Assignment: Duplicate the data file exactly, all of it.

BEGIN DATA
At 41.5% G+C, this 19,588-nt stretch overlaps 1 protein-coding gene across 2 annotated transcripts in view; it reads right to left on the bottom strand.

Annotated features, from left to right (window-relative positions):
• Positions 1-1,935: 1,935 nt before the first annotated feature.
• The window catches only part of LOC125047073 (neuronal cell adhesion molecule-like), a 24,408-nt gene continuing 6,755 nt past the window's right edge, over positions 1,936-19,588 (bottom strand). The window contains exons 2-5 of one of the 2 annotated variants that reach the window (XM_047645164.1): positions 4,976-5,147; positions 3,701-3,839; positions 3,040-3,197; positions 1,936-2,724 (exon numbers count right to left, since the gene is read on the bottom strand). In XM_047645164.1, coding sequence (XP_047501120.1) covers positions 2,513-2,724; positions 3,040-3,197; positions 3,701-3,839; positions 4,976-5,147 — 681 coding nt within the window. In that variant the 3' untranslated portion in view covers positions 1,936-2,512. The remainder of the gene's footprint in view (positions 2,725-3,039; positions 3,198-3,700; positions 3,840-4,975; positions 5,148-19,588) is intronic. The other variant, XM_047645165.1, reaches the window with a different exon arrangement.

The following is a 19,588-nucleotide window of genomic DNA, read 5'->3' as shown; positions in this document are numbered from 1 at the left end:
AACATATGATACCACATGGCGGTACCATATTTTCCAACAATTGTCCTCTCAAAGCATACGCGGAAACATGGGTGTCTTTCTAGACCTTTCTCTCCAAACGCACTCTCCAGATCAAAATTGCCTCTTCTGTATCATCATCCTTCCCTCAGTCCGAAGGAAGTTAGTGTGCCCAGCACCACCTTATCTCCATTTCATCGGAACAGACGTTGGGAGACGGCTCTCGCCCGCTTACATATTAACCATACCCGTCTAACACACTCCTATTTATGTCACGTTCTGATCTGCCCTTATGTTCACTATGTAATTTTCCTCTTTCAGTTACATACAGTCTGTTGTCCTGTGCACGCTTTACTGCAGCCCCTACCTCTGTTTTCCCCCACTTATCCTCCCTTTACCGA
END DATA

At 41.5% G+C, this 19,588-nt stretch overlaps 1 protein-coding gene across 2 annotated transcripts in view; it reads right to left on the bottom strand.

Annotated features, from left to right (window-relative positions):
• Positions 1-1,935: 1,935 nt before the first annotated feature.
• The window catches only part of LOC125047073 (neuronal cell adhesion molecule-like), a 24,408-nt gene continuing 6,755 nt past the window's right edge, over positions 1,936-19,588 (bottom strand). The window contains exons 2-5 of one of the 2 annotated variants that reach the window (XM_047645164.1): positions 4,976-5,147; positions 3,701-3,839; positions 3,040-3,197; positions 1,936-2,724 (exon numbers count right to left, since the gene is read on the bottom strand). In XM_047645164.1, coding sequence (XP_047501120.1) covers positions 2,513-2,724; positions 3,040-3,197; positions 3,701-3,839; positions 4,976-5,147 — 681 coding nt within the window. In that variant the 3' untranslated portion in view covers positions 1,936-2,512. The remainder of the gene's footprint in view (positions 2,725-3,039; positions 3,198-3,700; positions 3,840-4,975; positions 5,148-19,588) is intronic. The other variant, XM_047645165.1, reaches the window with a different exon arrangement.

The following is a 19,588-nucleotide window of genomic DNA, read 5'->3' as shown; positions in this document are numbered from 1 at the left end:
AACATATGATACCACATGGCGGTACCATATTTTCCAACAATTGTCCTCTCAAAGCATACGCGGAAACATGGGTGTCTTTCTAGACCTTTCTCTCCAAACGCACTCTCCAGATCAAAATTGCCTCTTCTGTATCATCATCCTTCCCTCAGTCCGAAGGAAGTTAGTGTGCCCAGCACCACCTTATCTCCATTTCATCGGAACAGACGTTGGGAGACGGCTCTCGCCCGCTTACATATTAACCATACCCGTCTAACACACTCCTATTTATGTCACGTTCTGATCTGCCCTTATGTTCACTATGTAATTTTCCTCTTTCAGTTACATACAGTCTGTTGTCCTGTGCACGCTTTACTGCAGCCCCTACCTCTGTTTTCCCCCACTTATCCTCCCTTTACCGA